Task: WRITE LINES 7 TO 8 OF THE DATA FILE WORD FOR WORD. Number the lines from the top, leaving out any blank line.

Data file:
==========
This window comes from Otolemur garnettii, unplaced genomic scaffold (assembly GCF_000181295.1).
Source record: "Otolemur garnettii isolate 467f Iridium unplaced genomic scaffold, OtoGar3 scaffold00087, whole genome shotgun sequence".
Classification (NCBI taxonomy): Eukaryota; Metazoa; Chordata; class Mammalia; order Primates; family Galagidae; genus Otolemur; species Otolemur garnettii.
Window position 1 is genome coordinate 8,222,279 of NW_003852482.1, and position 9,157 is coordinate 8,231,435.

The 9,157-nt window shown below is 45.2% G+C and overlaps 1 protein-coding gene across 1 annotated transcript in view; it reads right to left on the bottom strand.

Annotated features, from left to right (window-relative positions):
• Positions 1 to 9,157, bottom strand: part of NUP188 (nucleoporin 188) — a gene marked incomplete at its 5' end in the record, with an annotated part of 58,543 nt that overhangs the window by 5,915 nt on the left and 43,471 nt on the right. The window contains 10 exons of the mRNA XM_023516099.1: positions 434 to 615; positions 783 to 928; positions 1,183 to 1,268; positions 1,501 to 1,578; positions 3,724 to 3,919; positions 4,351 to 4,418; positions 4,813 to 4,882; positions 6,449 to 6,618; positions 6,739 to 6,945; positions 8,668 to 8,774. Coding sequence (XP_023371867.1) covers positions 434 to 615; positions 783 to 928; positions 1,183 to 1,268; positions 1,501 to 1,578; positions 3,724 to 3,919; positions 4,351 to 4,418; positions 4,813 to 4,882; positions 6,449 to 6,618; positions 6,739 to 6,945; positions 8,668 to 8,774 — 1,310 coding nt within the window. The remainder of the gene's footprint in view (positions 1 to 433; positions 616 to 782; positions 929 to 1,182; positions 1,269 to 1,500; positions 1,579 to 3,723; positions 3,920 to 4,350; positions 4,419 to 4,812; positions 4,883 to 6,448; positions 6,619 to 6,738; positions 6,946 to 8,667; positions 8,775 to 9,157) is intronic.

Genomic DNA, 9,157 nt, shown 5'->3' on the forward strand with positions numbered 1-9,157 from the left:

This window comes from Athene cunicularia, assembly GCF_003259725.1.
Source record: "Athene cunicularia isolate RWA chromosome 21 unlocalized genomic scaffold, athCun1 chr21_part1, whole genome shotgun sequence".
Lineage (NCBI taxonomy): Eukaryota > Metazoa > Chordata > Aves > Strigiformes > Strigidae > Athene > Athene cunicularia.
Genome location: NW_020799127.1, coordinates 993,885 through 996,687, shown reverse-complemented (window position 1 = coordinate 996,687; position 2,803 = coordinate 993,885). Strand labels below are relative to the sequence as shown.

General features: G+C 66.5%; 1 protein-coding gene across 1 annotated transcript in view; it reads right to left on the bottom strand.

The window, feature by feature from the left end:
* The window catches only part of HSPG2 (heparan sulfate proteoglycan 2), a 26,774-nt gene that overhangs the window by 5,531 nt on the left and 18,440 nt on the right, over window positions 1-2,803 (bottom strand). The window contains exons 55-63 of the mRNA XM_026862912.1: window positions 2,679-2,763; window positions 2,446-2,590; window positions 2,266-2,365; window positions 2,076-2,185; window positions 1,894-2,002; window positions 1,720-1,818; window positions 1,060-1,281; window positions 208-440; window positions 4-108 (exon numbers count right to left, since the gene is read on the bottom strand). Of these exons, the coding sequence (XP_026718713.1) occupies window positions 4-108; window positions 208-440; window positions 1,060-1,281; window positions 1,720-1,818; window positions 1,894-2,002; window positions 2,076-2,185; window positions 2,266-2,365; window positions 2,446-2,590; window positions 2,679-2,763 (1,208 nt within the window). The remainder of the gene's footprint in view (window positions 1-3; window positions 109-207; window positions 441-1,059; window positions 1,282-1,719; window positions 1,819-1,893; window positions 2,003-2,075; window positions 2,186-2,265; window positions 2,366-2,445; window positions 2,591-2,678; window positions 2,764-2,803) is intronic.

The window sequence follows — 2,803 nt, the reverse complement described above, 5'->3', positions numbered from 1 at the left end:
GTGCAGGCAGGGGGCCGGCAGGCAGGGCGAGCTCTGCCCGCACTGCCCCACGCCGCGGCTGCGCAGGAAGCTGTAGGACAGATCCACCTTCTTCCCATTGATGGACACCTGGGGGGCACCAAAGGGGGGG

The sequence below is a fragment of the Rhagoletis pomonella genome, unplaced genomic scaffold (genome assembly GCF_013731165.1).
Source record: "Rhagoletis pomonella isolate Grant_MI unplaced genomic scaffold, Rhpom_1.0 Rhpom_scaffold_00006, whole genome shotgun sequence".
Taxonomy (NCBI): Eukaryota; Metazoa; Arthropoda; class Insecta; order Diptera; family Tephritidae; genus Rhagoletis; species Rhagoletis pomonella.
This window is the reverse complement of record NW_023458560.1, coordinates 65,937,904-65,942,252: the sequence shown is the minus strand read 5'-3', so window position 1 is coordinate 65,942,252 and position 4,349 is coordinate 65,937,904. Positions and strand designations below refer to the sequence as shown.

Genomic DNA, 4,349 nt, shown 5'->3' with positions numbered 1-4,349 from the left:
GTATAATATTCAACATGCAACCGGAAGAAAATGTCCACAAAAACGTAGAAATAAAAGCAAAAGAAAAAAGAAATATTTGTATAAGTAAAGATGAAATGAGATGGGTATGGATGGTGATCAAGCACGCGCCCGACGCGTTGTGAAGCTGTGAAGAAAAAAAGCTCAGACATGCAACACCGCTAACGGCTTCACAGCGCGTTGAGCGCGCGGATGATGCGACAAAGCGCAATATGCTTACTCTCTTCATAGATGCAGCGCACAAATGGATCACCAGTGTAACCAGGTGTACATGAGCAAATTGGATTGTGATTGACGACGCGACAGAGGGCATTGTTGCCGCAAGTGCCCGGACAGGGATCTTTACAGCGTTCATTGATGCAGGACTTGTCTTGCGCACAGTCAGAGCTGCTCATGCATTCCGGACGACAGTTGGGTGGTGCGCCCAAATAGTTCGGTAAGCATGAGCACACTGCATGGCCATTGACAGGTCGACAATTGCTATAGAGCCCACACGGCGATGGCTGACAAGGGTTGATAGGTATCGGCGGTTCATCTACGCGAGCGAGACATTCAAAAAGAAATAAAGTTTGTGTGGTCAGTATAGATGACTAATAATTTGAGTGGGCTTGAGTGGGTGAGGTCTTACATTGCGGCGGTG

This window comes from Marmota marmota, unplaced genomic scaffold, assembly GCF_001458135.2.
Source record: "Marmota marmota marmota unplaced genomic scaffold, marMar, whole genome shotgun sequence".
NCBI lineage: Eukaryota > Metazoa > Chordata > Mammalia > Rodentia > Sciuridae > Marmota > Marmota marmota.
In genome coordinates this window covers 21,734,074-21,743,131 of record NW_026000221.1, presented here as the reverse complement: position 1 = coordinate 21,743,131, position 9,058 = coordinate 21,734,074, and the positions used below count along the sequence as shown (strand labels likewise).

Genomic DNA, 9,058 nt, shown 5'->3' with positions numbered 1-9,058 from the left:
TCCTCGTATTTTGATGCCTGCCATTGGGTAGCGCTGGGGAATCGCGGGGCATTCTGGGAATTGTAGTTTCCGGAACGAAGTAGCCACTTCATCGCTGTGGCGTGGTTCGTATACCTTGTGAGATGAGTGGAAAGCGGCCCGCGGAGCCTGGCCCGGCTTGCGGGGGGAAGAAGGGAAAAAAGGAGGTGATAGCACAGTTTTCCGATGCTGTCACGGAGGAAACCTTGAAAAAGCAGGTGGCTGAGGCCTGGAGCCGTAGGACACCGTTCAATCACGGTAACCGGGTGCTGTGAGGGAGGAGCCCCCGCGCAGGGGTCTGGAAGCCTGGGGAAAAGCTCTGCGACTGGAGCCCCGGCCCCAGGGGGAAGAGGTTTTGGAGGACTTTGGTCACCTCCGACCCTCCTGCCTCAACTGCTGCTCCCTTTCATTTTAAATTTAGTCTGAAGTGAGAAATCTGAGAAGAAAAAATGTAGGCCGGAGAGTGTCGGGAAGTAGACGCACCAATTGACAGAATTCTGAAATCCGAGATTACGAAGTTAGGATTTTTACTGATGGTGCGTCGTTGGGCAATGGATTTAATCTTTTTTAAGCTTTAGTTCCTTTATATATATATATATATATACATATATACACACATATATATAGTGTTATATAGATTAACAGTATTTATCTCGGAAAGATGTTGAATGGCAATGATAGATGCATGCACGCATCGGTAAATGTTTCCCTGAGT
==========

• Positions 1 to 9,157, bottom strand: part of NUP188 (nucleoporin 188) — a gene marked incomplete at its 5' end in the record, with an annotated part of 58,543 nt that overhangs the window by 5,915 nt on the left and 43,471 nt on the right. The window contains 10 exons of the mRNA XM_023516099.1: positions 434 to 615; positions 783 to 928; positions 1,183 to 1,268; positions 1,501 to 1,578; positions 3,724 to 3,919; positions 4,351 to 4,418; positions 4,813 to 4,882; positions 6,449 to 6,618; positions 6,739 to 6,945; positions 8,668 to 8,774. Coding sequence (XP_023371867.1) covers positions 434 to 615; positions 783 to 928; positions 1,183 to 1,268; positions 1,501 to 1,578; positions 3,724 to 3,919; positions 4,351 to 4,418; positions 4,813 to 4,882; positions 6,449 to 6,618; positions 6,739 to 6,945; positions 8,668 to 8,774 — 1,310 coding nt within the window. The remainder of the gene's footprint in view (positions 1 to 433; positions 616 to 782; positions 929 to 1,182; positions 1,269 to 1,500; positions 1,579 to 3,723; positions 3,920 to 4,350; positions 4,419 to 4,812; positions 4,883 to 6,448; positions 6,619 to 6,738; positions 6,946 to 8,667; positions 8,775 to 9,157) is intronic.

Genomic DNA, 9,157 nt, shown 5'->3' on the forward strand with positions numbered 1-9,157 from the left: